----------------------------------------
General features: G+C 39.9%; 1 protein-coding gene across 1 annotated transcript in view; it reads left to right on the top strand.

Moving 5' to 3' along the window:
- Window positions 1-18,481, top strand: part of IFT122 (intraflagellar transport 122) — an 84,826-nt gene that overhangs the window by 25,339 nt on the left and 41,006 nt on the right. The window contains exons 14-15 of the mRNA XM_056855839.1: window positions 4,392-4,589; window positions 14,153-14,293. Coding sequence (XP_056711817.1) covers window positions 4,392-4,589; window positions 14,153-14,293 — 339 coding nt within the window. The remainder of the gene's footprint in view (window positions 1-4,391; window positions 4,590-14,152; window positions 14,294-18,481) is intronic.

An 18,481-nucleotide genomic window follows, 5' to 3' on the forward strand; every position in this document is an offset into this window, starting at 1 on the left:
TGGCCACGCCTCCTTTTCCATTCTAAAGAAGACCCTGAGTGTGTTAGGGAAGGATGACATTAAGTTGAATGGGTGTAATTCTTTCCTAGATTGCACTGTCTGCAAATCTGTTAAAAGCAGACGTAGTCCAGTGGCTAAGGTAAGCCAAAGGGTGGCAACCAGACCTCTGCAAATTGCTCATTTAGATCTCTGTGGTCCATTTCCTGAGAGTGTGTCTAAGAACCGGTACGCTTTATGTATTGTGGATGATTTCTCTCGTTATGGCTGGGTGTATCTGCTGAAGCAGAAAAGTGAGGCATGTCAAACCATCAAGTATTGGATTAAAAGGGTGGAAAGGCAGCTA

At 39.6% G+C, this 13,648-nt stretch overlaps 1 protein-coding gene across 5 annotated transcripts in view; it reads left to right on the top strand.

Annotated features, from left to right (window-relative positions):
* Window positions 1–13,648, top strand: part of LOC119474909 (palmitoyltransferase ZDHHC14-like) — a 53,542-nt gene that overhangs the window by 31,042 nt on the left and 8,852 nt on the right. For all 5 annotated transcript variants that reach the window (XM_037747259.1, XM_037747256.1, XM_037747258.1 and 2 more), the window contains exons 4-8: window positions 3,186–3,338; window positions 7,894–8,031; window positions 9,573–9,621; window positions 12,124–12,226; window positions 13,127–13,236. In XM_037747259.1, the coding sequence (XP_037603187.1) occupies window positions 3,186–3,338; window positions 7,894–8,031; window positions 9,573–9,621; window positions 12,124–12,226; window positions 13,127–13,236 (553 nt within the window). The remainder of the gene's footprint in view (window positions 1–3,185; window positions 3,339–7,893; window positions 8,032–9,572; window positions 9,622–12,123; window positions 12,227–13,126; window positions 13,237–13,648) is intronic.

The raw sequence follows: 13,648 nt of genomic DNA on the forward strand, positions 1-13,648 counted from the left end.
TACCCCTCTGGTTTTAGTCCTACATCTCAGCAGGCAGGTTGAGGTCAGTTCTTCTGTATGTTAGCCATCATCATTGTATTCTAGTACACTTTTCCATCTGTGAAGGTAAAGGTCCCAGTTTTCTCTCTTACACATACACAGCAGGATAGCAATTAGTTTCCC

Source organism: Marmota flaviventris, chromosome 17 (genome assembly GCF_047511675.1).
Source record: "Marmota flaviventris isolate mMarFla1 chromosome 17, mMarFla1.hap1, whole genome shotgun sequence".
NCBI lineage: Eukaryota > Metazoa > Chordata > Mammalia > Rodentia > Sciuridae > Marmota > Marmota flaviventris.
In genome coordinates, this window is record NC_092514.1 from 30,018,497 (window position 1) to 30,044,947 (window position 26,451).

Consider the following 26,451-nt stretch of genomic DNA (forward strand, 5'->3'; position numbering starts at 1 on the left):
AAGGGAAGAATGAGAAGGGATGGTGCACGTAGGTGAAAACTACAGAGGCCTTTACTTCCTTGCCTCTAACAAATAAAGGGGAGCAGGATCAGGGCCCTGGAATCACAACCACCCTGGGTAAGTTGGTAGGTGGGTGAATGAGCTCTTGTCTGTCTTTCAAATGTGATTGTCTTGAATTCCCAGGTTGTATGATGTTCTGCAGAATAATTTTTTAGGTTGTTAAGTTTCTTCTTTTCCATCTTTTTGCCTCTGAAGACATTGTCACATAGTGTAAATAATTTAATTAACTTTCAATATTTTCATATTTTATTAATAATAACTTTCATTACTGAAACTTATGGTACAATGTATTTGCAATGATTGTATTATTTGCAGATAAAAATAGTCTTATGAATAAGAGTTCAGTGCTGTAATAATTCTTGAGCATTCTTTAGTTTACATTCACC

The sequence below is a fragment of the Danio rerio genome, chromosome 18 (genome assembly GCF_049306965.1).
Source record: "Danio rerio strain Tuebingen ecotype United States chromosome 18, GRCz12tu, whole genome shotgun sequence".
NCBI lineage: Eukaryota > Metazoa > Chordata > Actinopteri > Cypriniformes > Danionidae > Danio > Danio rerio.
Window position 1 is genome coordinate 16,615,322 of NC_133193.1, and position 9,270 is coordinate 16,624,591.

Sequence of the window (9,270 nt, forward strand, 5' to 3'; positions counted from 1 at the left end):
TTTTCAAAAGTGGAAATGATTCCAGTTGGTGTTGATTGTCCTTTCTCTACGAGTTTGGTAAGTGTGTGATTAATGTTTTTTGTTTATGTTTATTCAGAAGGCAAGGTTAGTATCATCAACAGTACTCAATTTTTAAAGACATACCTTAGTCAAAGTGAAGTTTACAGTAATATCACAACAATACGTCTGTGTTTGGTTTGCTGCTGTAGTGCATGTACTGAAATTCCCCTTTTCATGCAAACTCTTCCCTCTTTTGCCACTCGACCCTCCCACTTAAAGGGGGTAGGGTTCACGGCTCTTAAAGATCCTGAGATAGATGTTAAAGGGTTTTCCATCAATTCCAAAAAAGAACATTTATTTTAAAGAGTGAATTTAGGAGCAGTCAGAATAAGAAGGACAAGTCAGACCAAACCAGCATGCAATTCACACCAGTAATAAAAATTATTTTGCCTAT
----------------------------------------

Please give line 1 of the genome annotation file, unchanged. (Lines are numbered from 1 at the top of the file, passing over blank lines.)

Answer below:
General features: G+C 39.9%; 1 protein-coding gene across 1 annotated transcript in view; it reads left to right on the top strand.